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Critical or Contrary?

Critical or contrary – which one are you? More importantly, can anyone else tell the difference?

The topic is on my mind thanks to something Gina said to me a few weeks ago. E and I were chatting with Gina after the last show of her Fringe Fest play. We joked about different narrative structures – ways her play of three connected one-acts could be turned backwards or inside out to get a different reaction.

(I know, nerds, right?)

At some point this phrase emerged from my lips:

That would be very Nolan-esque – like Inception, only without being awful.

Now, I don’t want to get into Inception drama – we’re all entitled to an opinion. I typically love Nolan, but what’s relevant here is people who liked Inception outnumber the dislikers nine to one and I’m in the “dislike” camp.

That’s where Gina’s response comes in. She whipped her head over to me and said,

Oh, Peter, you’re just contrary.

After years of having buck teeth and big ears, very few insults get under my skin, but this one cut deep.

I protested, “I’m not contrary! I’m just critical. I like plenty of things other people like. Twitter!¬†Dark Knight! Lady Gaga!”

Despite my protests, Gina stuck to her label. To her, I’m contrary – I frequently dislike things enjoyed by a majority.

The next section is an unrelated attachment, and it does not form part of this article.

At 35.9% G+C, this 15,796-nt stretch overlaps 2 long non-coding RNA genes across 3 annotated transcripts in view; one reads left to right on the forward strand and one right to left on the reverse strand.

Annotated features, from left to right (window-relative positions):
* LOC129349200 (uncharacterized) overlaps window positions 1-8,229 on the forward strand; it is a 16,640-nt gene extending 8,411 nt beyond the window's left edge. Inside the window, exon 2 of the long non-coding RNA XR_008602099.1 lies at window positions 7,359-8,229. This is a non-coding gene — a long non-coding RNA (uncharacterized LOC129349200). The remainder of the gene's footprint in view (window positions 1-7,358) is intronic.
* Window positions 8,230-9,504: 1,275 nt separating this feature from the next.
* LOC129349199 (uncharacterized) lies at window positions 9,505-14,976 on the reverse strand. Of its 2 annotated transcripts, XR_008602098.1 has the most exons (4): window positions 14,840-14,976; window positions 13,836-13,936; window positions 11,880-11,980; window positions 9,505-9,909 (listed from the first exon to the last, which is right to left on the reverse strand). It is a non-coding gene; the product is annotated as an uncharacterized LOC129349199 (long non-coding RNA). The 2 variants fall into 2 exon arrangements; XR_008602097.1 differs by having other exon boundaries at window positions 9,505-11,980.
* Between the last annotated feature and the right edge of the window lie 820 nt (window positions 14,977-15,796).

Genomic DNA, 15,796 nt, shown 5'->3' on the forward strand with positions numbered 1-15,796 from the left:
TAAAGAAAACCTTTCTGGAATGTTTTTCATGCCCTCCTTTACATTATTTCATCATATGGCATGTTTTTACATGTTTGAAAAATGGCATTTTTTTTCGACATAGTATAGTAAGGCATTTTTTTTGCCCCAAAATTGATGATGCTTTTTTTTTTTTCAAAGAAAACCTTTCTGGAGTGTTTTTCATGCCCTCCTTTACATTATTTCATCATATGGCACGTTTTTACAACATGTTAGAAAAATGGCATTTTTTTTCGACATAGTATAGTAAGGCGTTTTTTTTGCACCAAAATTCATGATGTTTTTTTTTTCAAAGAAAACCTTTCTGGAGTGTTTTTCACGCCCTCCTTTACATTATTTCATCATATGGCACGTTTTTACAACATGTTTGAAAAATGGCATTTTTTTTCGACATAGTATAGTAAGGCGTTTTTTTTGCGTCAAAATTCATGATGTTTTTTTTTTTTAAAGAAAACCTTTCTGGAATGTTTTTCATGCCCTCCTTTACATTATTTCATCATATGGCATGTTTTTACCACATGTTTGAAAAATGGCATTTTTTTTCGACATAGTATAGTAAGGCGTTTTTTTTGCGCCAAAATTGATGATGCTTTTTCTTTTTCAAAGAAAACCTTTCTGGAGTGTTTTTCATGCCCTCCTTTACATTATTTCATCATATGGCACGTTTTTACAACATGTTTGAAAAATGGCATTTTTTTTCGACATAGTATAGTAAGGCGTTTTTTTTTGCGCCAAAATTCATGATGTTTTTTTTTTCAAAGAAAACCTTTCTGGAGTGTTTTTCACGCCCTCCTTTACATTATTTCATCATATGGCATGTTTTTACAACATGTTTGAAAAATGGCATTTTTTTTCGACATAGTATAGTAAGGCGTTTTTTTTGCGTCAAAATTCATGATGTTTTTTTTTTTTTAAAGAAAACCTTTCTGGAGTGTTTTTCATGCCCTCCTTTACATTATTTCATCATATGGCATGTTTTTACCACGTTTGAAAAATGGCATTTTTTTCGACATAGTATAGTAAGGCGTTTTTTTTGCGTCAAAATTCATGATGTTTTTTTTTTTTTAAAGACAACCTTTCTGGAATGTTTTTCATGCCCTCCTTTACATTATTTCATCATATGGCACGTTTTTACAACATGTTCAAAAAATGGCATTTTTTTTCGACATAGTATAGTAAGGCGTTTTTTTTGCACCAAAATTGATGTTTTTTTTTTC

I don’t see that as contrary – just critical. If my reasoned response is to dissent on a musician or a movie while 90% of the world loves it, that’s part of my critical barometer. If you don’t like Inception either, maybe you’ll agree with some of my other opinions. Whole recommendation engines have been built on this idea, like Netflix and Hunch.

Disagreeing just means I’m critical, not contrary. Right? If we all agreed all of the time, what would be the point of art?

Let’s return to my opening query: critical or contrary – which one are you?

The answer is probably both. It depends on the perspective.

Like the proverbial stopped clock, any committed critic is going to come off contrary sometimes, just like a dedicated contrarian can still hit the critical mark on occasion.

Your challenge is that people listen to critics and ignore what’s contrary. When you’re the odd one out as a critic you still have to frame your opinion in a way that can engage and inspire your audience – even if that’s just your best friend.

Which one am I? In my head I’m a critic, and when it comes to music almost everyone¬† I know trusts me to be one – because I offer reasoned opinions about everything from Gaga to Rodrigo and Gabriella. With movies, if I only take the time to dish on popular films I dislike (which are numerous) clearly I’m coming out all wrong. If I want my disappointment in Inception to be taken seriously maybe I need to dial up my enthusiasm about movies slipping past other people’s radars.

What about you?